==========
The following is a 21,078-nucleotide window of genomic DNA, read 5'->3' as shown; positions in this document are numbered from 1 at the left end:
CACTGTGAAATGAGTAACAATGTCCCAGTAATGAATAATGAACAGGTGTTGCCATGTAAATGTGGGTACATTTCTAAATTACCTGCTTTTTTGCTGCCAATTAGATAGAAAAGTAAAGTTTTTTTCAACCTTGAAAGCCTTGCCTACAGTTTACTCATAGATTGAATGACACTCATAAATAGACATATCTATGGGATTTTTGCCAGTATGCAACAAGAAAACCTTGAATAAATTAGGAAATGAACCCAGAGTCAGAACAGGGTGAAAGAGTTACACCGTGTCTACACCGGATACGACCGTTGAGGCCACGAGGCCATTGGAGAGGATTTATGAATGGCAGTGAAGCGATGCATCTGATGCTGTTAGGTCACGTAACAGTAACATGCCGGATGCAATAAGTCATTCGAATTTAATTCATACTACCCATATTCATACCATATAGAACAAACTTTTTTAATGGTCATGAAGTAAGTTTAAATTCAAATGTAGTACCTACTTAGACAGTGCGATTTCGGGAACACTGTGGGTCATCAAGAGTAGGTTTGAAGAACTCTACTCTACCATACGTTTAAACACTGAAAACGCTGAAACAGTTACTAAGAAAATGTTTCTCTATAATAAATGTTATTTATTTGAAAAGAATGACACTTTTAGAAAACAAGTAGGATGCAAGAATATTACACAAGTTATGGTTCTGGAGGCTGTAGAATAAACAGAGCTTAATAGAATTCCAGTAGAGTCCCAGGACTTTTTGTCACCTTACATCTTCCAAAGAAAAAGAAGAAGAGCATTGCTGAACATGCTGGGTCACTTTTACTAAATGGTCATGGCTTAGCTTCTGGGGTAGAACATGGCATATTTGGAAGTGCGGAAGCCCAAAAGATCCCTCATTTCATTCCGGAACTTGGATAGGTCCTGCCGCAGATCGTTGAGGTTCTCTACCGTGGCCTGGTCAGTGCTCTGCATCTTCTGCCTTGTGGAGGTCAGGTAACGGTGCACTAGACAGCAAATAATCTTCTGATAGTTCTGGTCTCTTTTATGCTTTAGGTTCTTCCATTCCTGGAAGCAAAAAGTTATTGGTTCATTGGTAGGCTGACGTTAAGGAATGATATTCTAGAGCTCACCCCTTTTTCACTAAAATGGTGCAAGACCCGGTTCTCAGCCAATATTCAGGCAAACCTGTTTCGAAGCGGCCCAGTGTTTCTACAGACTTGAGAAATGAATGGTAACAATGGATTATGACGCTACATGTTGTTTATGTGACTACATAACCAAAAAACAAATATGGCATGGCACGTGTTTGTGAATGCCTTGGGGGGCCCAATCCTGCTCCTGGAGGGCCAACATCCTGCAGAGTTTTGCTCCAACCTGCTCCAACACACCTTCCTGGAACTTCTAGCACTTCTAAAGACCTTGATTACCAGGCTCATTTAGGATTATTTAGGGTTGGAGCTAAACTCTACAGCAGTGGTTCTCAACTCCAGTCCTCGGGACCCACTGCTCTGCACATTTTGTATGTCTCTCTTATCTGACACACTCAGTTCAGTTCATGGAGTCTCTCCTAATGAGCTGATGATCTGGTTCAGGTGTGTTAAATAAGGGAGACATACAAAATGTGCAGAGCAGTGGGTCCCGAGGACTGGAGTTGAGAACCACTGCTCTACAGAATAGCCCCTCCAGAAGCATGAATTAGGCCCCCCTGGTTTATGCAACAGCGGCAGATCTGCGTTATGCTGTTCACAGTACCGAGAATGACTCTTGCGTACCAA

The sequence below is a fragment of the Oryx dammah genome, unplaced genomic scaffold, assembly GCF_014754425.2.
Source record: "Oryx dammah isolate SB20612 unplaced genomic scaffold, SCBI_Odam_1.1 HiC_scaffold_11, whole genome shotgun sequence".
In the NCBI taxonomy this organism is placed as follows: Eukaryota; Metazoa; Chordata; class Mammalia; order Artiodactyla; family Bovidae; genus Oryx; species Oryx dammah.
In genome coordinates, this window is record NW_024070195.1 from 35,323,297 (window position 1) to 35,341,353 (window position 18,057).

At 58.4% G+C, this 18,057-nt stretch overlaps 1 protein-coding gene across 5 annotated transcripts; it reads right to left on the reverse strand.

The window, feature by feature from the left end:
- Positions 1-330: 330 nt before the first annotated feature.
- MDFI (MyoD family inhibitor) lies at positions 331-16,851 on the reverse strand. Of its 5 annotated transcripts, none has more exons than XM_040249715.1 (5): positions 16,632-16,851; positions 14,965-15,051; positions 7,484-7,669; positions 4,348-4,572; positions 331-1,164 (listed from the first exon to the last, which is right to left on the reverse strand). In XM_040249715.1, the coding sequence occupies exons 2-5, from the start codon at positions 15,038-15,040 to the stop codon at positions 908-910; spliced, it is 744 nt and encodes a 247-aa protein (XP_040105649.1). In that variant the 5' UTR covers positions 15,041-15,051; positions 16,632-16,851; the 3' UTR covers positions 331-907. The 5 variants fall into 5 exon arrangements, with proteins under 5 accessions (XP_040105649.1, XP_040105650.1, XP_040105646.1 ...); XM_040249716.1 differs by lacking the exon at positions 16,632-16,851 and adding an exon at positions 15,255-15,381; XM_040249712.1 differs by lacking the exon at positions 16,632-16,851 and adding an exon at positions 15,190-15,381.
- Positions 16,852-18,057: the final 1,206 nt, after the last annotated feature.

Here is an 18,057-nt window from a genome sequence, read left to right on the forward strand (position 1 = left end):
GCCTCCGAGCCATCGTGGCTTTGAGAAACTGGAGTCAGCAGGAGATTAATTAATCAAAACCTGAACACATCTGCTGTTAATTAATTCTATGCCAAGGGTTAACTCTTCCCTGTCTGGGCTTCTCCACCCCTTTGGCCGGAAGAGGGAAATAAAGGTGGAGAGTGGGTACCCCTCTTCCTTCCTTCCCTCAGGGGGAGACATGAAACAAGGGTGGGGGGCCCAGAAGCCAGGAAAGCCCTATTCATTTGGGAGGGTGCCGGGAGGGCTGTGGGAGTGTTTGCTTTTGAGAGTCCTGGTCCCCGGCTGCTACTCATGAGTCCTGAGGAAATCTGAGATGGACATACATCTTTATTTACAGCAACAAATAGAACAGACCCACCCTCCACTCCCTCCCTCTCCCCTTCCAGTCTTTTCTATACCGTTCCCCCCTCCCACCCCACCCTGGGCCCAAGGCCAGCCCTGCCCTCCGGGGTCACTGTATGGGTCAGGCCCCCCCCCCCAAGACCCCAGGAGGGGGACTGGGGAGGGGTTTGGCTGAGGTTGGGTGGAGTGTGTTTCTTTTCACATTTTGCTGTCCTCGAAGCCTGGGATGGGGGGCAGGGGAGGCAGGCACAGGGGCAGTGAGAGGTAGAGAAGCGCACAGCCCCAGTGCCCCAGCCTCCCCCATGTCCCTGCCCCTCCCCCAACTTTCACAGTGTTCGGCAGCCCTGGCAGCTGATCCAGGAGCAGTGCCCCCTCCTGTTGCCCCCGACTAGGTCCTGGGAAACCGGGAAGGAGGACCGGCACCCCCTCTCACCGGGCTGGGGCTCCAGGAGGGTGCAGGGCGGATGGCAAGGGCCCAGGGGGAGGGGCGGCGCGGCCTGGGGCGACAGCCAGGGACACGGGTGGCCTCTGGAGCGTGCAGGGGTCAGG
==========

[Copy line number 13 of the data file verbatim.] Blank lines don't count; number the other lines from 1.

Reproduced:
GCCTCCGAGCCATCGTGGCTTTGAGAAACTGGAGTCAGCAGGAGATTAATTAATCAAAACCTGAACACATCTGCTGTTAATTAATTCTATGCCAAGGGTTAACTCTTCCCTGTCTGGGCTTCTCCACCCCTTTGGCCGGAAGAGGGAAATAAAGGTGGAGAGTGGGTACCCCTCTTCCTTCCTTCCCTCAGGGGGAGACATGAAACAAGGGTGGGGGGCCCAGAAGCCAGGAAAGCCCTATTCATTTGGGAGGGTGCCGGGAGGGCTGTGGGAGTGTTTGCTTTTGAGAGTCCTGGTCCCCGGCTGCTACTCATGAGTCCTGAGGAAATCTGAGATGGACATACATCTTTATTTACAGCAACAAATAGAACAGACCCACCCTCCACTCCCTCCCTCTCCCCTTCCAGTCTTTTCTATACCGTTCCCCCCTCCCACCCCACCCTGGGCCCAAGGCCAGCCCTGCCCTCCGGGGTCACTGTATGGGTCAGGCCCCCCCCCCCAAGACCCCAGGAGGGGGACTGGGGAGGGGTTTGGCTGAGGTTGGGTGGAGTGTGTTTCTTTTCACATTTTGCTGTCCTCGAAGCCTGGGATGGGGGGCAGGGGAGGCAGGCACAGGGGCAGTGAGAGGTAGAGAAGCGCACAGCCCCAGTGCCCCAGCCTCCCCCATGTCCCTGCCCCTCCCCCAACTTTCACAGTGTTCGGCAGCCCTGGCAGCTGATCCAGGAGCAGTGCCCCCTCCTGTTGCCCCCGACTAGGTCCTGGGAAACCGGGAAGGAGGACCGGCACCCCCTCTCACCGGGCTGGGGCTCCAGGAGGGTGCAGGGCGGATGGCAAGGGCCCAGGGGGAGGGGCGGCGCGGCCTGGGGCGACAGCCAGGGACACGGGTGGCCTCTGGAGCGTGCAGGGGTCAGG